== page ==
“According to the National Coalition Against Domestic Violence, 1 in 4 women and 1 in 7 men have been victims of severe physical violence by an intimate partner within their lifetime. Some say the statistics are even higher for emotional abuse.”Hidden Violence (WORLD Magazine)
In 2015, The Gospel Coalition posted a sermon by Jason Meyer. He would become John Piper’s replacement at Bethlehem Baptist Church. In this post, it would appear he was against domestic violence, Hyper-Headship and the Scandal of Domestic Abuse in the Church. He claims to be against emotional abuse but that is not how this pans out in reality. This post is a way to compare what they say to what they do.
Not all abuse cases are the same, even though they may share certain things in common. If you have seen one abuse case, you have seen one abuse case.
We need to distinguish between two types of marital sinfulness: normative sinfulness and abusive sinfulness.
There are spectrums and varieties of domestic abuse. A good working definition of domestic abuse is “a godless pattern of abusive behavior among spouses involving physical, psychological, and/or emotional means to exert and obtain power and control over a spouse for the achievement of selfish ends” (John Henderson).
Does Bethlehem Baptist Church really get domestic abuse? No!
yada, yada, yada….noisy gongs and clanging bells…That’s how I often view these posts. I don’t buy what they say until I hear good stories coming out of these churches.This is not of those good stories.
Natalie Hoffman, a mother of 9, recently wrote Bethlehem Baptist Church Is Not a Safe Church for Women in Emotionally Abusive Relationships. She was the victim of her former husband’s serious emotional abuse over a long period of time. She describes the *counseling* that she received from Bethlehem under Jason Meyer.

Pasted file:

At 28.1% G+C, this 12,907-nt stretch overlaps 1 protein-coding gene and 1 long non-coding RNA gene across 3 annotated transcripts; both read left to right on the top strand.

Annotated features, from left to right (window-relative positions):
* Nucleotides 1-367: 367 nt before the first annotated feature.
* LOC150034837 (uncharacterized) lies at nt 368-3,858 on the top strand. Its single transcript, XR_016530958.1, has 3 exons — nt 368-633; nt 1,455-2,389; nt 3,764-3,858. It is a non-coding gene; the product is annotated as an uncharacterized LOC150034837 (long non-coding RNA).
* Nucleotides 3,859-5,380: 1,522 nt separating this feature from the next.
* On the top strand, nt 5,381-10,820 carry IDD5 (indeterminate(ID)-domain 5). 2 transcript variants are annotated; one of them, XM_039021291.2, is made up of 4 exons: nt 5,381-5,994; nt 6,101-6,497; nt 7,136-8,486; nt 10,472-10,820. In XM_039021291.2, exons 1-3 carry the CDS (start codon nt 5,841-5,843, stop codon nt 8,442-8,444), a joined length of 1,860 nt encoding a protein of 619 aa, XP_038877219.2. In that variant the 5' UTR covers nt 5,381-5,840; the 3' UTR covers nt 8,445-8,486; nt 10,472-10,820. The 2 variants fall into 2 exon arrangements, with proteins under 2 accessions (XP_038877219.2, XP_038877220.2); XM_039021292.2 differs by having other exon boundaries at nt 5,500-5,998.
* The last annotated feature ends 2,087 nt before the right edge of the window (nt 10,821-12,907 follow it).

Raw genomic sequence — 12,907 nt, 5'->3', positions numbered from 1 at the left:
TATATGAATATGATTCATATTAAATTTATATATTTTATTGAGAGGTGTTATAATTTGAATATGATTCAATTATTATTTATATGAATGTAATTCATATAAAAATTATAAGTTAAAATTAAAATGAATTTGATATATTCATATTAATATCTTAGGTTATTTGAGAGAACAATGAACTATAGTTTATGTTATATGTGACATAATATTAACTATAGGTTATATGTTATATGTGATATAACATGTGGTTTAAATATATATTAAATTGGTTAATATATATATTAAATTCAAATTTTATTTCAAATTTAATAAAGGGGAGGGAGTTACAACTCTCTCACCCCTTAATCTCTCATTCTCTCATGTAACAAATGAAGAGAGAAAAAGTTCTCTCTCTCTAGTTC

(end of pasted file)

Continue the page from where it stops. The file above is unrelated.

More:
Does Jason Meyer and the church get domestic abuse? Not on your life! Meyer demonstrated his lack of understanding and caring by what he and his staff put this poor woman through.
This post is a lengthy and thorough read. It succeeded in convincing me that Bethlehem Baptist is somewhat cult like. Their dogma (some of it is so stupid I can’t even call it doctrine) appears unsafe for people in difficult relationships. I would highly recommend finding a good counselor and an even better church.
Here is an introduction to her story.
I believe the root sin of abuse is misogyny: the underlying assumption that men are superior to women. Spiritually abusive churches would deny propagating misogyny, but their words and actions don’t match. The way they treat women, what they teach about “a woman’s place,” and how they handle cases of emotional abuse all reveal this destructive belief system.
This is the attitude I encountered at Bethlehem, and until this attitude is eradicated, Bethlehem Baptist and churches like her will continue to hurt women while jumping in bed with their abusers.
Kirsten Christensen, one of the DART members at Bethlehem says, “Statistically, few abusers will repent, but God hasn’t made us privy to who the select few are. We pursue the hearts of those who abuse until they reject being pursued.”
Their new DART initiative gets it wrong right out of the gate.
Seasoned advocates know that you don’t focus on helping an abuser who doesn’t think he’s wrong. That’s a wasted effort. You focus on the helping the victim deprogram from the abuser’s voice. But Bethlehem has mixed its misogynistic theology with bits and pieces of things they’ve heard or been taught about abuse, and they’ve created a toxic cocktail of emotional and spiritual death for victims. They know just enough to make them dangerous.
Natalie does not beat around the bush. She names the people at the church who counseled her. Many of them believe they are competent to counsel and are on the domestic abuse response team (DART.) My guess is these counselors have received their training from the dangerously weak *Biblical counseling* programs..
As things worsened in her marriage she reached out to others.